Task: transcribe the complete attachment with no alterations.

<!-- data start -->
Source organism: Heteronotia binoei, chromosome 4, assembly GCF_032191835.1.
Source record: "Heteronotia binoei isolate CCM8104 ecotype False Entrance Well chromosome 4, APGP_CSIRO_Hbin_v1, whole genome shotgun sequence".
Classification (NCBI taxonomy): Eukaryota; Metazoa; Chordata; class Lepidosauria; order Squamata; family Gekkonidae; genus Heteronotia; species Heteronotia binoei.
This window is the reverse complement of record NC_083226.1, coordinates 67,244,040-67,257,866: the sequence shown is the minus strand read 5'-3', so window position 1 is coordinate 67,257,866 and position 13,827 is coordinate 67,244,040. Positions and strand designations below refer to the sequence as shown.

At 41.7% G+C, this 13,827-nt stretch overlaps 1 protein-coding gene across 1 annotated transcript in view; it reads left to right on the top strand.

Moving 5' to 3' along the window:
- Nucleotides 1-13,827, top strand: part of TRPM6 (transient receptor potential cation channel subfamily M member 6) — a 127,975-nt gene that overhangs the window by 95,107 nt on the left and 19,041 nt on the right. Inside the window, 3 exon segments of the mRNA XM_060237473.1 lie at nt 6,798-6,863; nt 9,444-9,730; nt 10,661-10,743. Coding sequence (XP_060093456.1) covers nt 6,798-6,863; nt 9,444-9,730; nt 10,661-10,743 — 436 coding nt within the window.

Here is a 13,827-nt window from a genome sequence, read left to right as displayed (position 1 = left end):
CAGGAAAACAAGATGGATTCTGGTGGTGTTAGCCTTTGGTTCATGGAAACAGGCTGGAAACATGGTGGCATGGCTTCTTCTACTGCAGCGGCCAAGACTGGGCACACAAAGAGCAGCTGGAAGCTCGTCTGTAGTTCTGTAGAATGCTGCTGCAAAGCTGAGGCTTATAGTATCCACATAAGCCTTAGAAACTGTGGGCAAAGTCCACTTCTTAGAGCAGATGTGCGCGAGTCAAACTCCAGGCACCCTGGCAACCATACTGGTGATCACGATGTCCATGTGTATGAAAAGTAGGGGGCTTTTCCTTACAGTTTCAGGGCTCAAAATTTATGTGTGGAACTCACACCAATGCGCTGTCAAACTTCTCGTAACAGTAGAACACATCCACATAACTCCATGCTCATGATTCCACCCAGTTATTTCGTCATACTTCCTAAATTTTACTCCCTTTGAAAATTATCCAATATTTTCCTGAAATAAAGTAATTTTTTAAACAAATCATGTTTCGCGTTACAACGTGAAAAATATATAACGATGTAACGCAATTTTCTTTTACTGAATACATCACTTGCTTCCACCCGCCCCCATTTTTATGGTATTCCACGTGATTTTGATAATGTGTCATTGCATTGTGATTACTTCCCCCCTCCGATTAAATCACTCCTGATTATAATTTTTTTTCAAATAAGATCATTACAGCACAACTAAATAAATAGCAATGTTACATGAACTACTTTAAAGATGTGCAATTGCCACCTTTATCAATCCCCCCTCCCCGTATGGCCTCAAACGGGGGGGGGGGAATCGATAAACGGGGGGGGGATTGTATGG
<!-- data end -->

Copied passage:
Source organism: Heteronotia binoei, chromosome 4, assembly GCF_032191835.1.
Source record: "Heteronotia binoei isolate CCM8104 ecotype False Entrance Well chromosome 4, APGP_CSIRO_Hbin_v1, whole genome shotgun sequence".
Classification (NCBI taxonomy): Eukaryota; Metazoa; Chordata; class Lepidosauria; order Squamata; family Gekkonidae; genus Heteronotia; species Heteronotia binoei.
This window is the reverse complement of record NC_083226.1, coordinates 67,244,040-67,257,866: the sequence shown is the minus strand read 5'-3', so window position 1 is coordinate 67,257,866 and position 13,827 is coordinate 67,244,040. Positions and strand designations below refer to the sequence as shown.

At 41.7% G+C, this 13,827-nt stretch overlaps 1 protein-coding gene across 1 annotated transcript in view; it reads left to right on the top strand.

Moving 5' to 3' along the window:
- Nucleotides 1-13,827, top strand: part of TRPM6 (transient receptor potential cation channel subfamily M member 6) — a 127,975-nt gene that overhangs the window by 95,107 nt on the left and 19,041 nt on the right. Inside the window, 3 exon segments of the mRNA XM_060237473.1 lie at nt 6,798-6,863; nt 9,444-9,730; nt 10,661-10,743. Coding sequence (XP_060093456.1) covers nt 6,798-6,863; nt 9,444-9,730; nt 10,661-10,743 — 436 coding nt within the window.

Here is a 13,827-nt window from a genome sequence, read left to right as displayed (position 1 = left end):
CAGGAAAACAAGATGGATTCTGGTGGTGTTAGCCTTTGGTTCATGGAAACAGGCTGGAAACATGGTGGCATGGCTTCTTCTACTGCAGCGGCCAAGACTGGGCACACAAAGAGCAGCTGGAAGCTCGTCTGTAGTTCTGTAGAATGCTGCTGCAAAGCTGAGGCTTATAGTATCCACATAAGCCTTAGAAACTGTGGGCAAAGTCCACTTCTTAGAGCAGATGTGCGCGAGTCAAACTCCAGGCACCCTGGCAACCATACTGGTGATCACGATGTCCATGTGTATGAAAAGTAGGGGGCTTTTCCTTACAGTTTCAGGGCTCAAAATTTATGTGTGGAACTCACACCAATGCGCTGTCAAACTTCTCGTAACAGTAGAACACATCCACATAACTCCATGCTCATGATTCCACCCAGTTATTTCGTCATACTTCCTAAATTTTACTCCCTTTGAAAATTATCCAATATTTTCCTGAAATAAAGTAATTTTTTAAACAAATCATGTTTCGCGTTACAACGTGAAAAATATATAACGATGTAACGCAATTTTCTTTTACTGAATACATCACTTGCTTCCACCCGCCCCCATTTTTATGGTATTCCACGTGATTTTGATAATGTGTCATTGCATTGTGATTACTTCCCCCCTCCGATTAAATCACTCCTGATTATAATTTTTTTTCAAATAAGATCATTACAGCACAACTAAATAAATAGCAATGTTACATGAACTACTTTAAAGATGTGCAATTGCCACCTTTATCAATCCCCCCTCCCCGTATGGCCTCAAACGGGGGGGGGGGAATCGATAAACGGGGGGGGGATTGTATGG